The instinct that makes you
duck when you see a fist flying
towards your face - that's
reflex. For most of us, it's part
of a self-preservation instinct,
acting instantaneously without waiting
for the brain to send an instruction.
Touch cup; realise it's hot; pull hand
away immediately before it burns. But
athletes hone this instinct to the point
where it becomes a weapon in their
arsenal, giving them the ability to see,
assess and react quickly.
Reflexes are controlled by the nervous
system. There are nerve ends in
the skin, in the connective tissue of muscles,
in muscles themselves and in tendons
that are continually sending back
information to the brain, which then
decides what to do. Some reactions, like
that to danger, are involuntary; others
are deliberately chosen by the brain.
Reaction time is a measure of how
quickly you react to stimuli. In official
lingo, this is called speed of reaction.
But this is just one half of what makes
an athlete quick. Once a stimulus has
been seen, assessed and a decision
taken, you also have to be able to move
in time to implement it. This is called
speed of movement.
The latter is a thing that some are
born with. Even by looking at the speed
with which a toddler crawls on the floor,
an experienced eye can tell whether
he's born with fast twitch fibre, which
will enable him to move fast, or with
slow twitch fibre, which will give him
For an athlete, the ability to see,
process and react quickly is key to being
successful. This skill has to be honed
to perfection over time. According to
Dr Vece Paes, physician for the Davis
Cup team, for professional athletes, this
means employing the Rule of Ten -- 10
years of 10,000 hours of practice with
20,000 repetitions that are deliberately
and perfectly done.
"With repeated practice a tennis player
is able to see the flight path of the
ball, even as it leaves the opponent's
racket," says Paes. He recounts Roger
Federer's reply, when he was asked how
he sees a ball so quickly, "I don't see the
ball. I pick up its path and react to that."
On the racetrack too, where even survival
depends on a decision taken in
milliseconds, racer Narain Karthikeyan
stresses the importance of repetition.
"The more often you perform a task,
the more efficient you become at it. I
find that when I'm in a racing car, I am
able to process other information, while
my body takes care of the physical act
of driving. That allows me to focus on
strategy, fuel and tyre management."
The physiology of speed
An action that takes place on the cricket
field in just 550 milliseconds can be
broken down to a five-step process.
The first is orientation. This is the
player's stance of attention and anticipation,
when he's ready to assess sensory
inputs. The second step is one of
reception, whether the player observes,
to use a cricketing example, the bowler's
stance, his speed, even the direction in
which his feet turn. The third stage,
called integration, is one of analysis.
This is when the brain is informed of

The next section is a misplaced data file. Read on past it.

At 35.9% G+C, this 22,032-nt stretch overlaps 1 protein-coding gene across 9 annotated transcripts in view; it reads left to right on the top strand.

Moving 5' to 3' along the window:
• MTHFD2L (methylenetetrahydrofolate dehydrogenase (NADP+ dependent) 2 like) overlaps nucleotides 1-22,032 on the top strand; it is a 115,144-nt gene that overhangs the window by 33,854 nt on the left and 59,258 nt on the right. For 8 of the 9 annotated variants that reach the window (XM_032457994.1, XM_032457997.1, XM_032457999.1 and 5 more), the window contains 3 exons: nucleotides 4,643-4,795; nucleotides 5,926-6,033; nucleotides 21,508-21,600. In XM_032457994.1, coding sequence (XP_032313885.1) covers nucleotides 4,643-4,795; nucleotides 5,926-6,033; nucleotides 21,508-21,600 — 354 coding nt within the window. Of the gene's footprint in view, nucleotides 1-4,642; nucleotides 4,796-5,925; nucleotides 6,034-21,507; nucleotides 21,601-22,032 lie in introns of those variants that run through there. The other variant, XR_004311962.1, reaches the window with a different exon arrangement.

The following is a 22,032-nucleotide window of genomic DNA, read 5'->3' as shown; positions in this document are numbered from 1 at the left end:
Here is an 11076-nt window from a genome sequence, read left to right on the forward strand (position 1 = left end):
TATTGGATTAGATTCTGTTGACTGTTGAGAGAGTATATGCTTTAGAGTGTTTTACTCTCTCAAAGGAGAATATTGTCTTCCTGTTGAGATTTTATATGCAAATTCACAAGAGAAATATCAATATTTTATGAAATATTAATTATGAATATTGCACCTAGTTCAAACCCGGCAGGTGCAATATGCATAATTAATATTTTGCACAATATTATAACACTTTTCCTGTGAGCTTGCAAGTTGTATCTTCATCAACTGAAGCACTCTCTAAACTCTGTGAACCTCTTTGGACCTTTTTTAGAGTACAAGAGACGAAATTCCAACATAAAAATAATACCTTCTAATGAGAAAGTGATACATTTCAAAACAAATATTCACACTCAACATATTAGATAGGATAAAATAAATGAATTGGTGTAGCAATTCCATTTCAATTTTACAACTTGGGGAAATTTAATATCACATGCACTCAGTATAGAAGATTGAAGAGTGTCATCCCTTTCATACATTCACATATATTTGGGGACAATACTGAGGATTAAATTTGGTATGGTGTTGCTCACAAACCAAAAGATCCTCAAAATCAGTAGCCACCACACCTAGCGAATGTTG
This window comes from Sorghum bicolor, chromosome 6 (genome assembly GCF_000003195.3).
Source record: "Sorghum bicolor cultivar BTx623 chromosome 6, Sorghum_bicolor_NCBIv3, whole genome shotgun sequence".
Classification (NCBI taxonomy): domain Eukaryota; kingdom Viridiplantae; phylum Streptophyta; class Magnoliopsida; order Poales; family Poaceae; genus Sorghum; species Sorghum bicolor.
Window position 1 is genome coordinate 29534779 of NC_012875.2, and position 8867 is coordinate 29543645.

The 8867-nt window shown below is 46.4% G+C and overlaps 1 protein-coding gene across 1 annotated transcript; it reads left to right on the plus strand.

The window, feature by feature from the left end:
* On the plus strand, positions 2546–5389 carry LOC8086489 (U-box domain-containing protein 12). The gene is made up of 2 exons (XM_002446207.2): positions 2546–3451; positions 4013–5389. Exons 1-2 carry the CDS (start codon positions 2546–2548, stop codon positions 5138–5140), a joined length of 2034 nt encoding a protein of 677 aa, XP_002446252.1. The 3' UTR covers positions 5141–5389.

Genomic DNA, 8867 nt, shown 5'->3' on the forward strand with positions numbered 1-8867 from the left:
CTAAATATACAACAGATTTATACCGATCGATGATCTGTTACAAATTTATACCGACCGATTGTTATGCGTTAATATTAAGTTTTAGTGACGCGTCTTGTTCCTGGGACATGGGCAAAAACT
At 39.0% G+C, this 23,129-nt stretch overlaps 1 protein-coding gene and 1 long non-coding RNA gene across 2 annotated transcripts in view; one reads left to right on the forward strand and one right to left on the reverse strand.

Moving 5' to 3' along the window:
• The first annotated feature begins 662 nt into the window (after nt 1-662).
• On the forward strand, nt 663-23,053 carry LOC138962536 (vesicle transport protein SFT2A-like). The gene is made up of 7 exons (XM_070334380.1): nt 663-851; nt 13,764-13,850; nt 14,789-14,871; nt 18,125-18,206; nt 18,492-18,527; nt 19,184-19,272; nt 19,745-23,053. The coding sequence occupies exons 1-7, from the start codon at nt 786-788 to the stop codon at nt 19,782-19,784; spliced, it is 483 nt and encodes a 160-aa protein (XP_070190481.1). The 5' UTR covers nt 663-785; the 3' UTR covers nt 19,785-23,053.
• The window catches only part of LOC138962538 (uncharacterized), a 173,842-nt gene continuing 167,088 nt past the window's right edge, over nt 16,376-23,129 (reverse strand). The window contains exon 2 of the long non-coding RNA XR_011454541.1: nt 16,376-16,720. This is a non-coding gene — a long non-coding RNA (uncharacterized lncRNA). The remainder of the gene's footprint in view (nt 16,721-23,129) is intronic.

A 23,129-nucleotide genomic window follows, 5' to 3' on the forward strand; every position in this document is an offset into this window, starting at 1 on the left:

what is happening, processes the input
on the basis of past experiences, and
decides upon an action.
In stage four, called expression, the
brain informs the muscles what is to
be done and the action is performed.
The final stage is one of feedback, when
the mind processes what has happened
and starts adjusting to the bounce of
the pitch, the amount of dew, etc.
Perfect the sporting brain
An athlete's ability to react quickly doesn't
mean that he can see better than
the rest of us. It means that he can
recognise stimulus, take a quick decision
and rapidly follow it through with
an action. This is what is known as the
'sporting brain'. While the recreational
player cannot put in the kind of effort
a pro does, there are still some tricks
of the trade that can be borrowed.
Simple games with a ball can help
you improve your speed of reaction.
Right from playing catch (simple reflex)
to having two differently coloured balls
tossed at you and having to catch the
one of the colour called out (think and
react) to have to catch that ball and toss
it into a bin assigned to the colour (think,
react, follow through with movement).
To improve speed of movement, you
should sprint and do interval training,
running short bursts at fast speeds.
Also, practice your sport as much as
While the pros use proper stimulations,
you can also use video games,
especially those patterned after your
own sport. According to Heath
Matthews, physiotherapist with Mittal
Champions Trust, while there is little
research into their effect, the general
consensus is that "video games are beneficial
in improving hand-eye co-ordination
and in training the brain to assimilate
All you need to know
Gaining an edge
Great athletes are set apart by their ability to respond quicker. This includes two things -- speed of reaction, when you see, assess and decide, and speed of movement, when you perform the action chosen.
Toss a ball
Simple children's games are a great way to build reflexes. You can practice alone by tossing a ball against a wall. Pick up the pace by moving in closer, or using a crazy ball that bounces unpredictably. Add hurdles on the floor to complicate matters.
Call a friend
Ask a friend to hold out their hand in front of you. The object is for you to hit, and them to evade. If that's not your cup of tea, go play dodge ball. Or participate in the quiz; hitting the table quickly when the buzzer goes off is a great way to build speed of reaction.
Gaming helps build reflexes, especially when it mimics the actions of your sport. Nintendo Wii has the Wiimote that's based on motion-sensing. PlayStation 2 has a USB camera that identifies body movements. You can buy steering wheels for racing games.
Eat right and sleep well
Lack of sleep will make you sluggish and slow, so get eight hours of sleep. Avoid alcohol, cigarettes and any kind of narcotics. Steering clear of junk food, sugar, rice and red meat will also help you stay alert. Drink lots of water.